The greatest story ever told
Which brings us back to where this started: Christmas. You may not think about it much, but Christmas is, in essence, a story. This story has a hero called Jesus. His birth has been prophesied for hundreds of years. But it’s not just an ordinary birth. It’s a miraculous one. For Jesus is no mere man. He’s God in the flesh. He’s the Creator in a manger. He steps into history from beyond the pale, from beyond our world. And even though many are awaiting him, his appearance catches almost everyone off guard. And it’s been catching people off guard ever since.
It is the greatest story ever told. That may be a cliche, but it’s true nonetheless. Because unlike The Illiad, The Tempest, The Lord of the Rings, and The Time Machine, this is the one time when a story actually came true. It is more than just history. With history we just find out what happened. But with pure story we also learn the why. And that’s the triumph of stories. We need to know not just what happened, but why it happened. Because we need to know that ourselves if we’re ever to find out the reason for living. And no story explains the why of reality more than that of Jesus.
Don’t let this story pass you by
As wonderful as this story is, for many people that is all it is, a story. To them Christmas is just another holiday, just another excuse to get a day off or spend time with family and friends. In 2016 it can seem foolish to believe in the miracle of Christmas. We’re too knowledgable and sophisticated to think that such things could actually be true. But don’t mistake ignorance for knowledge. The fact that 2000 years of history have blurred and blunted the ability of some to accept what was recorded as true is cause for sadness, not certainty. Such is always the way with prophecy and the events which move the very wheels of history themselves. We miss the truth of Christmas because we have begun by presuming ourselves wise and dismissing it out of hand, simply assuming it could not possibly be true. It reminds me in a way of the passage from the film version of The Lord of the Rings:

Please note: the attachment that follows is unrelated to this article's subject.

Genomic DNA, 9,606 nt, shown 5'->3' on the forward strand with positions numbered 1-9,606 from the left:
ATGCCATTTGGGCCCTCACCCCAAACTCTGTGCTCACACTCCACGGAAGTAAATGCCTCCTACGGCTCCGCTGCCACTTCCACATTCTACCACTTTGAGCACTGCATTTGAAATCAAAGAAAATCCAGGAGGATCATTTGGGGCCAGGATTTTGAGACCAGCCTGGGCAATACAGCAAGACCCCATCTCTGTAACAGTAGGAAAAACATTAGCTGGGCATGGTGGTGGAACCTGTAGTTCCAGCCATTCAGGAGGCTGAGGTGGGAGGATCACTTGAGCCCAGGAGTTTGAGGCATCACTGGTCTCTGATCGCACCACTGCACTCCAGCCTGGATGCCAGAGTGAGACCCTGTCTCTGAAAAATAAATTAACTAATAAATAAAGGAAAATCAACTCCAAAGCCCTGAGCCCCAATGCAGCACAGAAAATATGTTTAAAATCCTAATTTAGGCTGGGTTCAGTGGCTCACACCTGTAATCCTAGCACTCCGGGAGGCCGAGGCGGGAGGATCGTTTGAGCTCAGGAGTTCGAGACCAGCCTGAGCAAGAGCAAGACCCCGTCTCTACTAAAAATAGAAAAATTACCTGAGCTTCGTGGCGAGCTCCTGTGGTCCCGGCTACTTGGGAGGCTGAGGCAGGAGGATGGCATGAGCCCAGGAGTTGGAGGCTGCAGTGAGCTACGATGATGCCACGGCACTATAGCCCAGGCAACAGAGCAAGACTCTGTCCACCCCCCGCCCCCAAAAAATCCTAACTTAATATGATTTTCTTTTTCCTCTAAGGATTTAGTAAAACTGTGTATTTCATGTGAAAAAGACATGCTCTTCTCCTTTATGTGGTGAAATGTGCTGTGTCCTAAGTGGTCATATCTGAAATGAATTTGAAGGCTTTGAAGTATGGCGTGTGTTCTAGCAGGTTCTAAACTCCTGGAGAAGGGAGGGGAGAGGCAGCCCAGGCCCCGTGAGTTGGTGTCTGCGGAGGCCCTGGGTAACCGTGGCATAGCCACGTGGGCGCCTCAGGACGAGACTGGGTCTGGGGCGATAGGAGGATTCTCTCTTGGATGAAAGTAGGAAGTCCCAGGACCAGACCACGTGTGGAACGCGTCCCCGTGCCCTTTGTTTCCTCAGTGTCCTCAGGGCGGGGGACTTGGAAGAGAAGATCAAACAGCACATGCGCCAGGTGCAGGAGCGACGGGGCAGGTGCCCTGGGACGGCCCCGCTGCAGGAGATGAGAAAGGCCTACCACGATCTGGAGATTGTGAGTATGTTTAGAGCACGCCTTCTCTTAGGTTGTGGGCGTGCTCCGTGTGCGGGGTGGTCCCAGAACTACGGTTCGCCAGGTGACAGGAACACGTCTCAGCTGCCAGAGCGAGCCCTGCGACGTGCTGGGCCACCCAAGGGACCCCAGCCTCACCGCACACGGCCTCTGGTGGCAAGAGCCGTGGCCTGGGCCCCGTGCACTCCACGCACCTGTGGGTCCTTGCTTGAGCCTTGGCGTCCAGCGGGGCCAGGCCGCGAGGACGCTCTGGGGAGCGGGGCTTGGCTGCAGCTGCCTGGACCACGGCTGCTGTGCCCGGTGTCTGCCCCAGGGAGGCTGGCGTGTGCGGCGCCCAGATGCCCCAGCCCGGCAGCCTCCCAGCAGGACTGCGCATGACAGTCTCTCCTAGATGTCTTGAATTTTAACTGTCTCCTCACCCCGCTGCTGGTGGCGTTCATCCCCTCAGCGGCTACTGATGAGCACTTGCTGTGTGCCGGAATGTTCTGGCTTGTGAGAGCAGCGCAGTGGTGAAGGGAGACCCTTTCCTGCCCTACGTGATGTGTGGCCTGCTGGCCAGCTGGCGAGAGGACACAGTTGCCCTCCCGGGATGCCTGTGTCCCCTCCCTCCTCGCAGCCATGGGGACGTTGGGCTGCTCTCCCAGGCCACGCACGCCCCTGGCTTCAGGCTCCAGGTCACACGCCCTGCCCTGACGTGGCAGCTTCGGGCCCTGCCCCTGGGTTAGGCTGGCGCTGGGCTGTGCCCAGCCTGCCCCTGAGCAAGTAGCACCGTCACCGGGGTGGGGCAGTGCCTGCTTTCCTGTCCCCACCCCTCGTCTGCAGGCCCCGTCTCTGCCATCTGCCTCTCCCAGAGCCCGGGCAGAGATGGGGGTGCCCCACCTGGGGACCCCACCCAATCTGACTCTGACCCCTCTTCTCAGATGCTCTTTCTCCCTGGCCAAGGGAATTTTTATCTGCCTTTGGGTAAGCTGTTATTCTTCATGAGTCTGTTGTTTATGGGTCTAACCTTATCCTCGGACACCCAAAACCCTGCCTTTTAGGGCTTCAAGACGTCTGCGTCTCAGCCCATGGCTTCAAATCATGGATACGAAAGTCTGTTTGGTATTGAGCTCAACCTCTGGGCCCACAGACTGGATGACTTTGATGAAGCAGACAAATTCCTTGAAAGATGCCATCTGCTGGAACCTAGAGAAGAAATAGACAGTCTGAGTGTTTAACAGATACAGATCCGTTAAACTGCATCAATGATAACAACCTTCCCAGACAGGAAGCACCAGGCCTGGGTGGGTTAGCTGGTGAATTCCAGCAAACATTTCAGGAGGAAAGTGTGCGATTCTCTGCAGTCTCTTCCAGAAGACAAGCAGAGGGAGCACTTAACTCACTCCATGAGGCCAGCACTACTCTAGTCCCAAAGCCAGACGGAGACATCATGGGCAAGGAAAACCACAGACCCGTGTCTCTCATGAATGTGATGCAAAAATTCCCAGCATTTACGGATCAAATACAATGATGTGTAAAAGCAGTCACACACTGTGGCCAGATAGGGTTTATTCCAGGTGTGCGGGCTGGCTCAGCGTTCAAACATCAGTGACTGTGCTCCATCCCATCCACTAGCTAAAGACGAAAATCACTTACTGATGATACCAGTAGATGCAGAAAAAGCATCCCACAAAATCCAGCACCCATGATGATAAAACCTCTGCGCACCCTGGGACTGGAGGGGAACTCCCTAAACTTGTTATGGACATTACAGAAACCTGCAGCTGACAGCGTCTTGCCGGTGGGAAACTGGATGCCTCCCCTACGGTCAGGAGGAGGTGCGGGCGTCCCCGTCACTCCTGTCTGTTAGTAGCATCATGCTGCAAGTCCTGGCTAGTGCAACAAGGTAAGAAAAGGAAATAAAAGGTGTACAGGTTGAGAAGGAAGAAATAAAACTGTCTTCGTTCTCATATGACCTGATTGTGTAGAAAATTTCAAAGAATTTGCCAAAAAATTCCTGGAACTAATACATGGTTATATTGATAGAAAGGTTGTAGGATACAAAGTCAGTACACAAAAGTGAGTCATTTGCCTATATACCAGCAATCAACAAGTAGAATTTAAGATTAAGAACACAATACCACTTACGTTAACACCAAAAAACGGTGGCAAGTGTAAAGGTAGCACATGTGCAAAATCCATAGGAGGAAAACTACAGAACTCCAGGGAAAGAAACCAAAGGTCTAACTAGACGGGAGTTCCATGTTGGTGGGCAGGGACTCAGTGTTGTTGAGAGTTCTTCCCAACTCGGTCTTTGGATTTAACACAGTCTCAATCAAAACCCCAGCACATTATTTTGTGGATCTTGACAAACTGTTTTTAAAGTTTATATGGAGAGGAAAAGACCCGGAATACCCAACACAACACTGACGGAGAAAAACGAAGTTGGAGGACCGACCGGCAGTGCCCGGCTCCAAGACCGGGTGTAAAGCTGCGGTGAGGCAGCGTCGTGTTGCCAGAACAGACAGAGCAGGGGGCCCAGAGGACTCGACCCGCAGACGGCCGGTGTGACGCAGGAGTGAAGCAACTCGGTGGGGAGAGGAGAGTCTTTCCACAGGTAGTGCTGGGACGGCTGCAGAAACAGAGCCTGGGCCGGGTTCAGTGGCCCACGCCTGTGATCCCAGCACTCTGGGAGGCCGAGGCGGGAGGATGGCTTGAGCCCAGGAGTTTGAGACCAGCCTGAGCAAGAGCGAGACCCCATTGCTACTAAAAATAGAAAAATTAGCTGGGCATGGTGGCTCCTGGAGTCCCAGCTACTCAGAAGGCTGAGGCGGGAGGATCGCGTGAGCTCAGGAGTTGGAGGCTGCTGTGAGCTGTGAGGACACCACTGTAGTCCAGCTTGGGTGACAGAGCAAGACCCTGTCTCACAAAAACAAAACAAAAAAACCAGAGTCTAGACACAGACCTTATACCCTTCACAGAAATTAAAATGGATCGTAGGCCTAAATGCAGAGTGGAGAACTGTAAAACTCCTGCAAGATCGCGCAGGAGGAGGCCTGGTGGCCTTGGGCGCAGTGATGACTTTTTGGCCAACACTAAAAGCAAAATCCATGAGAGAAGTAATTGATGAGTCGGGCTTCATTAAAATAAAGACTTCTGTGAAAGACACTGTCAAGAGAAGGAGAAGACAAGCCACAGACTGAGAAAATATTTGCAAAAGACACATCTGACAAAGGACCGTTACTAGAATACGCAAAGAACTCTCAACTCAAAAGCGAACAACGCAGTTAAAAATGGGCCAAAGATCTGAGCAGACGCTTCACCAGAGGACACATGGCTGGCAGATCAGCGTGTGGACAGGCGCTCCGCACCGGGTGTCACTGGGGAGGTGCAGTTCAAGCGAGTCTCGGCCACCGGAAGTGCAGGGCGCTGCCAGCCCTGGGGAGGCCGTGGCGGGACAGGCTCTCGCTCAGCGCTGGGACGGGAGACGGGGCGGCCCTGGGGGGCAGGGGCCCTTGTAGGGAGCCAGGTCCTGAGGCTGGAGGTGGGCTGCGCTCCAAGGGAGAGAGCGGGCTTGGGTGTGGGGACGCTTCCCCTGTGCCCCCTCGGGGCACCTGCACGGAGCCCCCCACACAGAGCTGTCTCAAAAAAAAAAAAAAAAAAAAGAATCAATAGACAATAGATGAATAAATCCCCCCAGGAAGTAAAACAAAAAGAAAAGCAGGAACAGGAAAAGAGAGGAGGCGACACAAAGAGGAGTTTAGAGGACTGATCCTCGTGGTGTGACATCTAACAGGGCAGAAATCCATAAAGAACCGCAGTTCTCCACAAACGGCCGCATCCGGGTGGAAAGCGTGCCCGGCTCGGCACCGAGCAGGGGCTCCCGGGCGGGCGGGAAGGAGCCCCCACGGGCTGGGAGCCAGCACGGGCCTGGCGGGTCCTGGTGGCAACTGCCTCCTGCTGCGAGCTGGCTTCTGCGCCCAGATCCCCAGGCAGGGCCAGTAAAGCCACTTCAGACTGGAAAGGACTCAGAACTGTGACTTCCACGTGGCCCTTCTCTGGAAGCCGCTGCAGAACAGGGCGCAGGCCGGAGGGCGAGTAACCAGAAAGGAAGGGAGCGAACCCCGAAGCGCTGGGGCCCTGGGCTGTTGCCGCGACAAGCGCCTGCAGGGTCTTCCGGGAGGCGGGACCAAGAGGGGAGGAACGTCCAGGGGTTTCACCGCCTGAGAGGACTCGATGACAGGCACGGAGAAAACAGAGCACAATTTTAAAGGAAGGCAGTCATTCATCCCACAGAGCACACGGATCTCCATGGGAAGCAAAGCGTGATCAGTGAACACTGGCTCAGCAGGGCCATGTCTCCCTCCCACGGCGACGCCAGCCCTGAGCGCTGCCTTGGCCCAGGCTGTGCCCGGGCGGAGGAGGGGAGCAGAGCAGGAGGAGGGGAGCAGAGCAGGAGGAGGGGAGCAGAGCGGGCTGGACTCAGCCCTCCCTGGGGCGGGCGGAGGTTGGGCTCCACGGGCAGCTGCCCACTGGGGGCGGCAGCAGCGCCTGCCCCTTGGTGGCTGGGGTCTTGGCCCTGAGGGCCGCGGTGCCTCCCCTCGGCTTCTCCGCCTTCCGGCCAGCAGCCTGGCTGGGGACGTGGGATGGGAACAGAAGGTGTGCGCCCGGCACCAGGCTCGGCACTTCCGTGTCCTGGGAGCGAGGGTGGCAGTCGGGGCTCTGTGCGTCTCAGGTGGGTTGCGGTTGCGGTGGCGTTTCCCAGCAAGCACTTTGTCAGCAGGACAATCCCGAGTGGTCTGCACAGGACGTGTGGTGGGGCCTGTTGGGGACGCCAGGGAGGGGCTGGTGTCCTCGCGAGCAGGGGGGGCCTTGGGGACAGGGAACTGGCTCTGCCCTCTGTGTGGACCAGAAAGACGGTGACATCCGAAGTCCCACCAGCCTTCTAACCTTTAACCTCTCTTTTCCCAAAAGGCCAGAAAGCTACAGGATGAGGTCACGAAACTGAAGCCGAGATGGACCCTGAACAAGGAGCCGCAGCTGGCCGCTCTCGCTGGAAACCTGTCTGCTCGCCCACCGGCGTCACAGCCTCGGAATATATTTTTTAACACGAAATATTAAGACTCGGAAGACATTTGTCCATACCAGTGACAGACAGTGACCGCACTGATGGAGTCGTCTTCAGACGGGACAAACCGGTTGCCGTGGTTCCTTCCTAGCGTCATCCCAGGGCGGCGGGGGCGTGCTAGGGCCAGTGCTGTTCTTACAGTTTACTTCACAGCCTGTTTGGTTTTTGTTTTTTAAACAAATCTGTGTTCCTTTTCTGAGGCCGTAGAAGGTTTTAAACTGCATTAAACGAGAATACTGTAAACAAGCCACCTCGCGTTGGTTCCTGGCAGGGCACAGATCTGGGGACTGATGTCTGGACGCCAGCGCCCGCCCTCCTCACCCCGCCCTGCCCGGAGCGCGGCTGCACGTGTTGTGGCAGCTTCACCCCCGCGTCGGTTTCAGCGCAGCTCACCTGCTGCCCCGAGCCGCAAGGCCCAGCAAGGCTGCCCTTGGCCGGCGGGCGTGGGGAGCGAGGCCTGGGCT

Much that once was is lost…for none now live who remember it.
But if you miss the reality of the event of Christmas, you’ve missed everything. This is the one place in all the universe where story and history met. This is the story. All others, if they have any value at all, are only worthwhile because of this story. And all of history, if it has any meaning at all, does so only because of the birth, life, and death of this one man, this hero from beyond time and space. For as in all good stories, it is not just Jesus we discover when we allow the Christmas story to unfold into our lives. It is we ourselves whom we find both unraveled and put back together in him and through him. Jesus came to set men right with God, against whom we have rebelled. The world has fallen into darkness, but he came in the fullness of time to offer peace, acceptance, forgiveness, and new life to a worn out, decadent, and defiant humanity. It’s the most dramatic, most amazing, most glorious turn of events in all of history and in all of literature.
As J.R.R. Tolkien said:
“There is no tale ever told that men would rather find was true, and none which so many skeptical men have accepted as true on its own merits. For the Art of it has the supremely convincing tone of Primary Art, that is, of Creation. To reject it leads either to sadness or to wrath.”
And that, my friend, is why we celebrate Christmas.